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Revolut reports suspected money laundering on its system

Critics question if UK fintech can maintain defences against crime amid rapid growth


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Revolut discovered a spate of suspected money laundering on its digital payments system a few months ago, prompting the UK’s fastest growing financial technology company to notify law enforcement authorities and the financial watchdog. The act of reporting the suspected criminal activity to the National Crime Agency and the Financial Conduct Authority underlines the significance of the potential wrongdoing that Revolut found. It also highlights how seriously the company takes its legal obligations.


Companies usually only file suspicious activity reports to the NCA, but the FCA expects to be informed when they are particularly material. The incident could be seized on by Revolut’s critics, who question whether it can maintain strong enough defences against financial crime while pursuing its super-charged growth strategy. It is advertising for its third compliance head in the past year. The company launched three years ago in a crowded field of British pre-paid card operators seeking to disrupt traditional banks by offering cheap cross-border payments.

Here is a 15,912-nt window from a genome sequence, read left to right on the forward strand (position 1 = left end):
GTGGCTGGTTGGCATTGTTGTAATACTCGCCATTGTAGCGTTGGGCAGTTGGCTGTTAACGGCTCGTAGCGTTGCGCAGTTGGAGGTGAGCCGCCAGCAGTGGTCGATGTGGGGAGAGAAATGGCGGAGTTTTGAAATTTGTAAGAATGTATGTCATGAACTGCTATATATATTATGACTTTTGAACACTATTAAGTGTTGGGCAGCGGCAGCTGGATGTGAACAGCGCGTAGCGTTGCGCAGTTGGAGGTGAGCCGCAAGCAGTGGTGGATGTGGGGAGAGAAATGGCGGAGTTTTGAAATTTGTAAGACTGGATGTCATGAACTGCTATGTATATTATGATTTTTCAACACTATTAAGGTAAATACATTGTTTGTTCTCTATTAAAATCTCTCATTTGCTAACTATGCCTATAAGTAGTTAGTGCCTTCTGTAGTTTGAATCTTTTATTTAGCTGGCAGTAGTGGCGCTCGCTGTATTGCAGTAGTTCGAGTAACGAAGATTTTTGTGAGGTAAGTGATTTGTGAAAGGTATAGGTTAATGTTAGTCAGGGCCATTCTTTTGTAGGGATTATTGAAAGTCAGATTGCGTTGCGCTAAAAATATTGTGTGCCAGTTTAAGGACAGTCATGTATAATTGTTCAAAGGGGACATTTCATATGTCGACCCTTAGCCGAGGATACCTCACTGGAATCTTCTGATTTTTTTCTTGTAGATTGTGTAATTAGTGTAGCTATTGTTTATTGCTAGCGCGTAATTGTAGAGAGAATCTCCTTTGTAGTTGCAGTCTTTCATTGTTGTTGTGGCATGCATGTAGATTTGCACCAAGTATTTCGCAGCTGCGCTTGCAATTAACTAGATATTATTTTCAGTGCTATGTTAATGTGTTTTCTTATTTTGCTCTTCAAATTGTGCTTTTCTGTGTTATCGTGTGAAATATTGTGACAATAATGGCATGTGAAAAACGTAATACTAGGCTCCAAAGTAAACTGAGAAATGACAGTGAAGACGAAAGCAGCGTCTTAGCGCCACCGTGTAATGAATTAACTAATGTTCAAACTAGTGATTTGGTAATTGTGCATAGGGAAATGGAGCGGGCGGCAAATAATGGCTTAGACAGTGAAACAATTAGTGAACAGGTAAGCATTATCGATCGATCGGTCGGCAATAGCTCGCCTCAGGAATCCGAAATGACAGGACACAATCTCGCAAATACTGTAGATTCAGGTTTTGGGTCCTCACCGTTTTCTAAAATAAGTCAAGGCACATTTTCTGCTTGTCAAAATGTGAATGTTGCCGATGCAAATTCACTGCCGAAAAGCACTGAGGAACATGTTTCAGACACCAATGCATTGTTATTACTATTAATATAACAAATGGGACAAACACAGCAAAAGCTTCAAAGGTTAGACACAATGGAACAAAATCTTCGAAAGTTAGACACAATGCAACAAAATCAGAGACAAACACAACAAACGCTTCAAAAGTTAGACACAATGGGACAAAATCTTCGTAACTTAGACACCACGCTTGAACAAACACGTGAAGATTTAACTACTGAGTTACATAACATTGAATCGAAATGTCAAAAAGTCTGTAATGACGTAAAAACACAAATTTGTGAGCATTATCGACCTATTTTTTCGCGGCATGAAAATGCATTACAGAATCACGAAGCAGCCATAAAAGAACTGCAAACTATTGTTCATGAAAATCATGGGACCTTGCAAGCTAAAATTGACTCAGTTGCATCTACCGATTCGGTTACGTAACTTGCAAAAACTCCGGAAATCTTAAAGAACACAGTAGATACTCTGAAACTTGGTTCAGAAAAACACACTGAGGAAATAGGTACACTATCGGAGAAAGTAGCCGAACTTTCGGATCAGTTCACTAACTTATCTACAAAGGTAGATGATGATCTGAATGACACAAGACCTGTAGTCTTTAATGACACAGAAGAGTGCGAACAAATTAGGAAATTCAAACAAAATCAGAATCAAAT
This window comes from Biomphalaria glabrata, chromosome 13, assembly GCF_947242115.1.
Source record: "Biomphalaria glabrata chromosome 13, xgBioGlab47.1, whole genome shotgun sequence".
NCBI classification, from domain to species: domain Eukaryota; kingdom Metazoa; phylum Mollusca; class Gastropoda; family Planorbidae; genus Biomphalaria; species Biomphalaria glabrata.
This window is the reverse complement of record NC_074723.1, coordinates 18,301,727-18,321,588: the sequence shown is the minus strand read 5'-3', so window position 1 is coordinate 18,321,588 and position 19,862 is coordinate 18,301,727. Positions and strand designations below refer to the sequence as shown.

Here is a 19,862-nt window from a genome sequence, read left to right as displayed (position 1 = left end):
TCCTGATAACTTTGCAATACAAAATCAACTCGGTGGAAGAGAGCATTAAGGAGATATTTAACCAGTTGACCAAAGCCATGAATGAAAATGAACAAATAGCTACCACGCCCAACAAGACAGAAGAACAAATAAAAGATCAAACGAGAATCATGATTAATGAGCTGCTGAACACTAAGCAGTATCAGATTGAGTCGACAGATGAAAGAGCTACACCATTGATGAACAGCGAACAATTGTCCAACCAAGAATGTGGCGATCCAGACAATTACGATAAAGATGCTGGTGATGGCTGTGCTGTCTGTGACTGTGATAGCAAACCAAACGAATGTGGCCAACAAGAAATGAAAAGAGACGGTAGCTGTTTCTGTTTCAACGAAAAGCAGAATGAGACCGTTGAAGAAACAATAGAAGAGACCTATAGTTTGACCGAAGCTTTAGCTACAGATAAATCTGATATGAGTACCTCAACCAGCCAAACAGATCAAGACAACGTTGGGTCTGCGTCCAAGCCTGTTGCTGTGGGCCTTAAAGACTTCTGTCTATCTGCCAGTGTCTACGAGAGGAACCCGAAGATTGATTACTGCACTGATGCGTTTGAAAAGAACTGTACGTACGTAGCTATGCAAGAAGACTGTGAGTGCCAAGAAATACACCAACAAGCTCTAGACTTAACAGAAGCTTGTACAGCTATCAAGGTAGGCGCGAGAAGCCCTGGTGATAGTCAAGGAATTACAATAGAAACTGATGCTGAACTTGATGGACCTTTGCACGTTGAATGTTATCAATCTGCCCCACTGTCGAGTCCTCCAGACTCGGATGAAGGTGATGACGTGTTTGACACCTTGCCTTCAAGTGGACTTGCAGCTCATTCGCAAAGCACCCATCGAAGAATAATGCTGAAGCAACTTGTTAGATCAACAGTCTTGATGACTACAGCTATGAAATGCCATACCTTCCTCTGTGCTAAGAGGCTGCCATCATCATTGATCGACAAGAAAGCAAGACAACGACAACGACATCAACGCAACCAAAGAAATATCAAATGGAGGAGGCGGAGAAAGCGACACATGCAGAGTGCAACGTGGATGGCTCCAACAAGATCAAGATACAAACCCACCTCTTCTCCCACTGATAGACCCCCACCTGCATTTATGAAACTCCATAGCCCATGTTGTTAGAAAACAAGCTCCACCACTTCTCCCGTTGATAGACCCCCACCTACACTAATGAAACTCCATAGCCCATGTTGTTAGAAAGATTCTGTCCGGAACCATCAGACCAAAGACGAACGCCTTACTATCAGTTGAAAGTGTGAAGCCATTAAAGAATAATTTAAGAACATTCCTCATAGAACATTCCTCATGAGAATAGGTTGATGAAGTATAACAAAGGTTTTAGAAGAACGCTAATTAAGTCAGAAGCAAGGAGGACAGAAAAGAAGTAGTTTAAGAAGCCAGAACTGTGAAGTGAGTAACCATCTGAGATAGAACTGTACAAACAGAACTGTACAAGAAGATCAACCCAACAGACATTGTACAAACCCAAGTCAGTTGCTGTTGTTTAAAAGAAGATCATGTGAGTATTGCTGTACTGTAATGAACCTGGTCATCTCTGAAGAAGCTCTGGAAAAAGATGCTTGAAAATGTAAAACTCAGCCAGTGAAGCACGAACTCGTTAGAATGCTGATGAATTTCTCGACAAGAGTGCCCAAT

But it quickly diversified into cryptocurrency and small business services, and recently more than doubled its customers to 2.25m in six months. The Financial Times has spoken to several current and former Revolut employees, as well as rivals and regulatory officials, about the company’s efforts to stay on top of its commitments to fight financial crime. The NCA and FCA declined to comment. Many of the people said that Revolut’s rapid growth and use of automated compliance checks, which make it popular with customers who can open an account in only a few seconds, could leave it vulnerable to abuse by increasingly sophisticated financial criminals.


Nikolay Storonsky, co-founder and chief executive of Revolut, declined to comment on the suspected money laundering issue. He defended the company’s compliance systems. He also pointed out that it had recently been re-authorised under the EU’s second payments services directive and came through an FCA review of industry-wide anti-money laundering controls.

Oliver Smith

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